Home California California’s Minimum Wage Set to $15.50 on January 1, 2023

California’s Minimum Wage Set to $15.50 on January 1, 2023

by ECT

With the written certification by California Department of Finance Director Keely Martin Bosler, the California Minimum Wage is set to increase to $15.50 on January 1, 2023—a 3.5 percent increase.

Due to Senate Bill 3 (SB3), minimum wage increases to $15.50 now applies to all employers, regardless of size of the company. This means all employees will see a minimum wage of at least $15.50.

 

Here is a copy of the letter:

Minimum Wage Increase, Director of Finance Determination and Certification

Labor Code section 1182.12 requires the Director of Finance to annually make a determination and certify to the Governor and the Legislature whether an adjustment for inflation is applied to minimum wage after the minimum wage reaches fifteen dollars ($15) per hour. Pursuant to this section, the minimum wage of $15 per hour was implemented on January 1, 2022 for employers who employ 26 or more employees and scheduled for January 1, 2023 for employers who employ 25 or fewer employees.

Following the implementation of the minimum wage to $15 per hour, Labor Code section 1182.12(c) requires that on or before August 1 of each year, the Director of Finance determines if the minimum wage shall be adjusted for inflation and calculates the increase in minimum wage by the lesser of 3.5 percent or the rate of change, as specified, for the United States Bureau of Labor Statistics non-seasonally adjusted United States Consumer Price Index for Urban Wage Earners and Clerical Workers (U.S. CPI-W).

The Department of Finance calculates the U.S. CPI-W for the 12-month period from July 1, 2021 to June 30, 2022 increased by 7.9 percent compared to the 12-month period from July 1, 2020 to June 30, 2021. Labor Code section 1182.12(c)(3)(B) requires that when the rate of increase in inflation exceeds 7 percent in the first year in which the minimum wage for employers with 26 or more employees is $15 per hour, the minimum wage for employers with 25 or fewer employees must be set to the same amount as for employers with 26 or more employees, effective the following January 1. As a result, pursuant to subdivision (c), Finance has determined that minimum wage shall increase by 3.5 percent to $15.50 per hour and shall be implemented for all employers on January 1, 2023.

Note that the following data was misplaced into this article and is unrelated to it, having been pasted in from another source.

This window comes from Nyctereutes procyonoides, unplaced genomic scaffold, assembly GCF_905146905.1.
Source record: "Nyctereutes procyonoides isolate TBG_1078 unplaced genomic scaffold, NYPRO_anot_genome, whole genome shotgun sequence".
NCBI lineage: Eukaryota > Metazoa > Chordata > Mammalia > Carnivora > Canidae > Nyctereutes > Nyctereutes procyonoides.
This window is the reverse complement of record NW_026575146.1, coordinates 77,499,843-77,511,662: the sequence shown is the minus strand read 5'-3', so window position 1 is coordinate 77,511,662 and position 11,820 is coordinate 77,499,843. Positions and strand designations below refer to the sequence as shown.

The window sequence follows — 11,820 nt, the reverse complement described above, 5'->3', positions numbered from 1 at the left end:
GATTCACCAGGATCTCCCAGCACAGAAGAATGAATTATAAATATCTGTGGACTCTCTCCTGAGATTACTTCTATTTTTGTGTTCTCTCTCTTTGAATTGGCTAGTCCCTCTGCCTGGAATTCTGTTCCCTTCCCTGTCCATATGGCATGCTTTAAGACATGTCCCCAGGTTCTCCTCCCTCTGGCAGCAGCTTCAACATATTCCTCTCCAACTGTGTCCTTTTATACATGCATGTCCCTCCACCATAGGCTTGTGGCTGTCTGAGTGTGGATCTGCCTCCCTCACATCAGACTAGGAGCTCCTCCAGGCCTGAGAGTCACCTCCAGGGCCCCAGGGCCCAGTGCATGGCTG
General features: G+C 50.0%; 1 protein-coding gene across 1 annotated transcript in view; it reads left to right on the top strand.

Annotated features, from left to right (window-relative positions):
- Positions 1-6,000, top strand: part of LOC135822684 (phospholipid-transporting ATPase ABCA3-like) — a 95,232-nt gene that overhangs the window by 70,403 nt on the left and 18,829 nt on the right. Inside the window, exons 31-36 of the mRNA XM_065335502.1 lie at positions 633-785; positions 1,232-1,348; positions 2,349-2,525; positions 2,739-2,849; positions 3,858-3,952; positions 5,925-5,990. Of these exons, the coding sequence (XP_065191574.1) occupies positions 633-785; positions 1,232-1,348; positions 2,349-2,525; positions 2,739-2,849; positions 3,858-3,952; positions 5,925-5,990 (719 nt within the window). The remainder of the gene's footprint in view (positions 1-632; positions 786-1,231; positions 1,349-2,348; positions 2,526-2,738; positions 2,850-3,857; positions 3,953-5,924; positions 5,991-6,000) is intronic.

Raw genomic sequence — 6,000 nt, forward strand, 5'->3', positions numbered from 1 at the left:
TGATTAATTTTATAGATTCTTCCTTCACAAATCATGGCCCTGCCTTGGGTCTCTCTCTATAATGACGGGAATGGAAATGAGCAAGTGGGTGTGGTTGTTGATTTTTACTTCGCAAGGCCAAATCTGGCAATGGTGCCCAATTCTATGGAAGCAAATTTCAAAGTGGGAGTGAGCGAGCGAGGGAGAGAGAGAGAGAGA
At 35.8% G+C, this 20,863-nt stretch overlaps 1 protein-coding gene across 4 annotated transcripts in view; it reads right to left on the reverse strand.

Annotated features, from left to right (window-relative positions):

Based on the calculations described above, I hereby certify that the minimum wage shall increase by 3.5 percent and the rate shall be $15.50 per hour for all employers effective January 1, 2023.

Please call Susan Wekanda, Principal Program Budget Analyst, at (916) 445-5332, if you have any questions.

KEELY MARTIN BOSLER
Director

cc: Honorable Jim Nielsen, Vice Chair, Senate Budget and Fiscal Review Committee
Honorable Vince Fong, Vice Chair, Assembly Budget Committee
Gabriel Petek, Legislative Analyst (3)
Elisa Wynne, Staff Director, Senate Budget and Fiscal Review Committee
Kirk Feely, Fiscal Director, Senate Republican Fiscal Office
Christopher W. Woods, Senate President pro Tempore’s Office (2)
Christian Griffith, Chief Consultant, Assembly Budget Committee
Joseph Shinstock, Budget Director, Assembly Republican Caucus,
Office of Policy and Budget
Paul Dress, Caucus Co-Chief of Staff, Assembly Republican Leader’s Office
Katja Townsend, Capitol Director, Assembly Republican Leader’s Office
Jason Sisney, Assembly Speaker’s Office (2)
Mark McKenzie, Staff Director, Senate Appropriations Committee
Jay Dickenson, Chief Consultant, Assembly Appropriations Committee


Editors Note – Brief History (2016)

Back in 2016, Governor Edmund G. Brown Jr. joined legislators and labor leaders to announce a landmark agreement that made California the first state in the nation to commit to raising the minimum wage to $15 per hour statewide.

Under the plan, minimum wage will rise to $10.50 per hour on January 1, 2017 for businesses with 25 or more employees, and then rises each year until reaching $15 per hour in 2022. This plan also recognizes the contributions of small businesses – those with fewer than 25 employees – to California’s economy and allows additional time for these employers to phase in the increases. — Full Story

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